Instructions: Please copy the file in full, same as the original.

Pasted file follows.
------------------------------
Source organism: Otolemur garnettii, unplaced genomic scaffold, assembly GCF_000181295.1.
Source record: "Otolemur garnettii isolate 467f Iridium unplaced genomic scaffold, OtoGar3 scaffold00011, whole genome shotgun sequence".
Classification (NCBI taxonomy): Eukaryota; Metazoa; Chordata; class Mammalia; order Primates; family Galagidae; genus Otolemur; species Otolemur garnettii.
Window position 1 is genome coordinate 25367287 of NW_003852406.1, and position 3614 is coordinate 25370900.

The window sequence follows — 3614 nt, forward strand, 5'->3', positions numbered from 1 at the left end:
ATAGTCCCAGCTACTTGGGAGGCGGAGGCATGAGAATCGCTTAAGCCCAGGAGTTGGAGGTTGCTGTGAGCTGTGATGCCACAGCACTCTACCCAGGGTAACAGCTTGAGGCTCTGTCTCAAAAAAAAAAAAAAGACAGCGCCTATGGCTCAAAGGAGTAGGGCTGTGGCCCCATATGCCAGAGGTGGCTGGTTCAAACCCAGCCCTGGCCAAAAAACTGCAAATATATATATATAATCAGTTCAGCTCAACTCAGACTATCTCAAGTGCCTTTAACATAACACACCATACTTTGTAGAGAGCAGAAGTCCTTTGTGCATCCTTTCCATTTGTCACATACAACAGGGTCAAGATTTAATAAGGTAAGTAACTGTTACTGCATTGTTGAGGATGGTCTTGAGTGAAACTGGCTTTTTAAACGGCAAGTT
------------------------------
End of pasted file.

Source organism: Otolemur garnettii, unplaced genomic scaffold, assembly GCF_000181295.1.
Source record: "Otolemur garnettii isolate 467f Iridium unplaced genomic scaffold, OtoGar3 scaffold00011, whole genome shotgun sequence".
Classification (NCBI taxonomy): Eukaryota; Metazoa; Chordata; class Mammalia; order Primates; family Galagidae; genus Otolemur; species Otolemur garnettii.
Window position 1 is genome coordinate 25367287 of NW_003852406.1, and position 3614 is coordinate 25370900.

The window sequence follows — 3614 nt, forward strand, 5'->3', positions numbered from 1 at the left end:
ATAGTCCCAGCTACTTGGGAGGCGGAGGCATGAGAATCGCTTAAGCCCAGGAGTTGGAGGTTGCTGTGAGCTGTGATGCCACAGCACTCTACCCAGGGTAACAGCTTGAGGCTCTGTCTCAAAAAAAAAAAAAAGACAGCGCCTATGGCTCAAAGGAGTAGGGCTGTGGCCCCATATGCCAGAGGTGGCTGGTTCAAACCCAGCCCTGGCCAAAAAACTGCAAATATATATATATAATCAGTTCAGCTCAACTCAGACTATCTCAAGTGCCTTTAACATAACACACCATACTTTGTAGAGAGCAGAAGTCCTTTGTGCATCCTTTCCATTTGTCACATACAACAGGGTCAAGATTTAATAAGGTAAGTAACTGTTACTGCATTGTTGAGGATGGTCTTGAGTGAAACTGGCTTTTTAAACGGCAAGTT